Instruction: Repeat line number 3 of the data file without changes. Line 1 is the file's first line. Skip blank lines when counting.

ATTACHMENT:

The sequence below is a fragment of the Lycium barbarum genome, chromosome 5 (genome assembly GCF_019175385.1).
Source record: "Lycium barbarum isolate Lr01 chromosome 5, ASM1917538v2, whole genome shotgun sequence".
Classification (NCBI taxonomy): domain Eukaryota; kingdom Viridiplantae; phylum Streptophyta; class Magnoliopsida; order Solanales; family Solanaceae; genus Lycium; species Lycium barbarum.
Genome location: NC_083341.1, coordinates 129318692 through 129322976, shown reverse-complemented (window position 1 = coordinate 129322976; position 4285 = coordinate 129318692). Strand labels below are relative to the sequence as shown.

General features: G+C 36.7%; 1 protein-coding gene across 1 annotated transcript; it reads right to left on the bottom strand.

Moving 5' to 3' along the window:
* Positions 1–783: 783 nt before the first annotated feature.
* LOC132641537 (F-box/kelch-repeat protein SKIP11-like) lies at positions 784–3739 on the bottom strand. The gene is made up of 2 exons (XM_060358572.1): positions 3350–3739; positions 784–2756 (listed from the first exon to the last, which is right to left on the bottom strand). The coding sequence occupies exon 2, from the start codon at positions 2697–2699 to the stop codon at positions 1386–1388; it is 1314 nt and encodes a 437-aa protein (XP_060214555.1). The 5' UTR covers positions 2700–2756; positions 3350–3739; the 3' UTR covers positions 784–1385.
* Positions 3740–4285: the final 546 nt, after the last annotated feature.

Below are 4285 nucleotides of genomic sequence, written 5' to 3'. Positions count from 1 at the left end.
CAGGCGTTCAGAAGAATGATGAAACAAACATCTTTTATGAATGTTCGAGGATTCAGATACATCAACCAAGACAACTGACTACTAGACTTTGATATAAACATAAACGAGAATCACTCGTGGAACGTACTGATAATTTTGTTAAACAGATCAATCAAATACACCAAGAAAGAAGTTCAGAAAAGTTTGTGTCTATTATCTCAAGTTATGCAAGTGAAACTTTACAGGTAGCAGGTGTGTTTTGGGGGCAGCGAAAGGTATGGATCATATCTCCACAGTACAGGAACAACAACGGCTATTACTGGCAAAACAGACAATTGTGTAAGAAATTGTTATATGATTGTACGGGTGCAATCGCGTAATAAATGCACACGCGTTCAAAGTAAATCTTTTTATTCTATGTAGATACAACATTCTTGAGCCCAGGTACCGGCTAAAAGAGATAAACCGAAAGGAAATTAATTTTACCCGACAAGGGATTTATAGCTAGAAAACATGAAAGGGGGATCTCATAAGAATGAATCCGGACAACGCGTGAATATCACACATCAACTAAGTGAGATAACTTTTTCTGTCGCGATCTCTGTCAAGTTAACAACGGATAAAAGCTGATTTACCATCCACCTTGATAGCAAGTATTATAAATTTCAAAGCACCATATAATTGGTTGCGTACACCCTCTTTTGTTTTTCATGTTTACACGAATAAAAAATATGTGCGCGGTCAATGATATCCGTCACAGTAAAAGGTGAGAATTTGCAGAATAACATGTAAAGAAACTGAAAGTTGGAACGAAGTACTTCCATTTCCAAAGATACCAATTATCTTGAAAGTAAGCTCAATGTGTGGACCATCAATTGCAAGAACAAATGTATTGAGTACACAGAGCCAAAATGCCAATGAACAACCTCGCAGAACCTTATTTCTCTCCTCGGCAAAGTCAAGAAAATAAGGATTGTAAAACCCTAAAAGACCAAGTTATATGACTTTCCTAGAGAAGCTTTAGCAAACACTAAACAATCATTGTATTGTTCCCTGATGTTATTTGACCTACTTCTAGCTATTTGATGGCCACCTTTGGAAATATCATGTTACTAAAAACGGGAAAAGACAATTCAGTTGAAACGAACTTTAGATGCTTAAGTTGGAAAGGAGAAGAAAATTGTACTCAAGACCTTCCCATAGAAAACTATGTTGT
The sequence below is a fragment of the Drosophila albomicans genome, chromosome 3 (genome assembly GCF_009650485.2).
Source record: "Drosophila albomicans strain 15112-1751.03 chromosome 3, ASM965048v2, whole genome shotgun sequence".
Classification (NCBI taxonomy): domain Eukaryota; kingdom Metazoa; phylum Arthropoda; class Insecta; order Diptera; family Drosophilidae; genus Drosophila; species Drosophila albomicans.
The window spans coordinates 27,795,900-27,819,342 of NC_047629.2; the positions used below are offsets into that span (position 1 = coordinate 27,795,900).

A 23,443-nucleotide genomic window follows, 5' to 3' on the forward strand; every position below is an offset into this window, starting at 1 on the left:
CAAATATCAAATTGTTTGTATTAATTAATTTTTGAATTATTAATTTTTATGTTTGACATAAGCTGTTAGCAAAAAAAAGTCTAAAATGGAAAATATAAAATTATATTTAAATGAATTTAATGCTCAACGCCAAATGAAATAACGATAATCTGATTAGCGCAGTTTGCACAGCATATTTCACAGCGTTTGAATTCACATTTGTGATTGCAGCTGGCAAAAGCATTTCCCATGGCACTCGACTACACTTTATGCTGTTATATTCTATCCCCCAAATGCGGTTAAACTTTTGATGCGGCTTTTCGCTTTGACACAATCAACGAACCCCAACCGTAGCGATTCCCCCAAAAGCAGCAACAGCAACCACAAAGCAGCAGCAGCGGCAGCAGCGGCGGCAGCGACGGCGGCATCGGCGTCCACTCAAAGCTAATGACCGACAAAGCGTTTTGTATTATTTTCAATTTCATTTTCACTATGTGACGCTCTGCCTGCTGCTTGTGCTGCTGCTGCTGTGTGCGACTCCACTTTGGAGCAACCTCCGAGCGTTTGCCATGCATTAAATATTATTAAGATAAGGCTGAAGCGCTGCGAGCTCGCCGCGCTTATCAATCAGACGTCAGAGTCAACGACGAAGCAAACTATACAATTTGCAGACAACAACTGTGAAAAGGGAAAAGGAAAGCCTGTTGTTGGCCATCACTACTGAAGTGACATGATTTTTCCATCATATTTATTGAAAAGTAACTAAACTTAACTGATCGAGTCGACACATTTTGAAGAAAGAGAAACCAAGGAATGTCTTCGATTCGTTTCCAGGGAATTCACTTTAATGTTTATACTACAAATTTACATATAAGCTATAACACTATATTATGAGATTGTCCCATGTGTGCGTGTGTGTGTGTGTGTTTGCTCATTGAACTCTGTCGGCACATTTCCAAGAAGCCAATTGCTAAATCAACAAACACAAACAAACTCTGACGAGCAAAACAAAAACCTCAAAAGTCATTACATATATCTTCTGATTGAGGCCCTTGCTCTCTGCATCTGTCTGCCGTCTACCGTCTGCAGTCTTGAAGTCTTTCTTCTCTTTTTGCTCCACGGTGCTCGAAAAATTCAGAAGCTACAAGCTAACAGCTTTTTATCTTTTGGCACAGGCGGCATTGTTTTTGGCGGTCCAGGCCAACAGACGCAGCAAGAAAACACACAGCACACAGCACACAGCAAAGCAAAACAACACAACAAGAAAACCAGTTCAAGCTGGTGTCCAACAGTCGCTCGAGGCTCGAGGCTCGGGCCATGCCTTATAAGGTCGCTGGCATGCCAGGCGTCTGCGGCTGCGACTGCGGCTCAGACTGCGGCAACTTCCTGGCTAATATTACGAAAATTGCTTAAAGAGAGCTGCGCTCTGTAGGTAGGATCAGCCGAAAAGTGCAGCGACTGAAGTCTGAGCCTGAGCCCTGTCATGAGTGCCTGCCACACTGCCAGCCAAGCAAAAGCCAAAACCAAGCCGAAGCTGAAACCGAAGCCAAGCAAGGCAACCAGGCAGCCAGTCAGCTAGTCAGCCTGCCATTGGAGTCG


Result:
Classification (NCBI taxonomy): domain Eukaryota; kingdom Viridiplantae; phylum Streptophyta; class Magnoliopsida; order Solanales; family Solanaceae; genus Lycium; species Lycium barbarum.